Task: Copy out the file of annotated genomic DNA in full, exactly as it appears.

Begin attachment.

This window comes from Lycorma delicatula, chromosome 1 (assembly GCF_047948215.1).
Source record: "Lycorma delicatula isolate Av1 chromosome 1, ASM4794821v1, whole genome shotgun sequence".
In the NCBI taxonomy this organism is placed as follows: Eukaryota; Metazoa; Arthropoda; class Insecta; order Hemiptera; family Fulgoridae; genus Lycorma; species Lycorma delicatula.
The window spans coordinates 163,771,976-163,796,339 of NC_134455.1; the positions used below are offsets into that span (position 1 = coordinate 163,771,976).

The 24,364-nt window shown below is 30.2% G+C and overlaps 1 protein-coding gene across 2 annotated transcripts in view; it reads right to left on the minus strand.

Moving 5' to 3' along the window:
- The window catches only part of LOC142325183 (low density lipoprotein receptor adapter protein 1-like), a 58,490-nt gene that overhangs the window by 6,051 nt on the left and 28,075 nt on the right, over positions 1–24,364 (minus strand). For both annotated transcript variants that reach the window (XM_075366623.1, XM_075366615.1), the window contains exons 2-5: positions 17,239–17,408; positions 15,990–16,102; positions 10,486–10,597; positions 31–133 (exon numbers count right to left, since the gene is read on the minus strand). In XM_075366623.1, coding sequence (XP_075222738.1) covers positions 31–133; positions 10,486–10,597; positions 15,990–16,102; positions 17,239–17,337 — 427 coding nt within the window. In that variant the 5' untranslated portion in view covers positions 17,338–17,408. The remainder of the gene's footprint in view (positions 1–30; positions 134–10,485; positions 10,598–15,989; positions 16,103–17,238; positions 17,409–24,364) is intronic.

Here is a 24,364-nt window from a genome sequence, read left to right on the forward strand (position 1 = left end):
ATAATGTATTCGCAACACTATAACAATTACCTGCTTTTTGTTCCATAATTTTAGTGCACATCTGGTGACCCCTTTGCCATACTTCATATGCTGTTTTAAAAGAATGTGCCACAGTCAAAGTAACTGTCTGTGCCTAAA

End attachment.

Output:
This window comes from Lycorma delicatula, chromosome 1 (assembly GCF_047948215.1).
Source record: "Lycorma delicatula isolate Av1 chromosome 1, ASM4794821v1, whole genome shotgun sequence".
In the NCBI taxonomy this organism is placed as follows: Eukaryota; Metazoa; Arthropoda; class Insecta; order Hemiptera; family Fulgoridae; genus Lycorma; species Lycorma delicatula.
The window spans coordinates 163,771,976-163,796,339 of NC_134455.1; the positions used below are offsets into that span (position 1 = coordinate 163,771,976).

The 24,364-nt window shown below is 30.2% G+C and overlaps 1 protein-coding gene across 2 annotated transcripts in view; it reads right to left on the minus strand.

Moving 5' to 3' along the window:
- The window catches only part of LOC142325183 (low density lipoprotein receptor adapter protein 1-like), a 58,490-nt gene that overhangs the window by 6,051 nt on the left and 28,075 nt on the right, over positions 1–24,364 (minus strand). For both annotated transcript variants that reach the window (XM_075366623.1, XM_075366615.1), the window contains exons 2-5: positions 17,239–17,408; positions 15,990–16,102; positions 10,486–10,597; positions 31–133 (exon numbers count right to left, since the gene is read on the minus strand). In XM_075366623.1, coding sequence (XP_075222738.1) covers positions 31–133; positions 10,486–10,597; positions 15,990–16,102; positions 17,239–17,337 — 427 coding nt within the window. In that variant the 5' untranslated portion in view covers positions 17,338–17,408. The remainder of the gene's footprint in view (positions 1–30; positions 134–10,485; positions 10,598–15,989; positions 16,103–17,238; positions 17,409–24,364) is intronic.

Here is a 24,364-nt window from a genome sequence, read left to right on the forward strand (position 1 = left end):
ATAATGTATTCGCAACACTATAACAATTACCTGCTTTTTGTTCCATAATTTTAGTGCACATCTGGTGACCCCTTTGCCATACTTCATATGCTGTTTTAAAAGAATGTGCCACAGTCAAAGTAACTGTCTGTGCCTAAA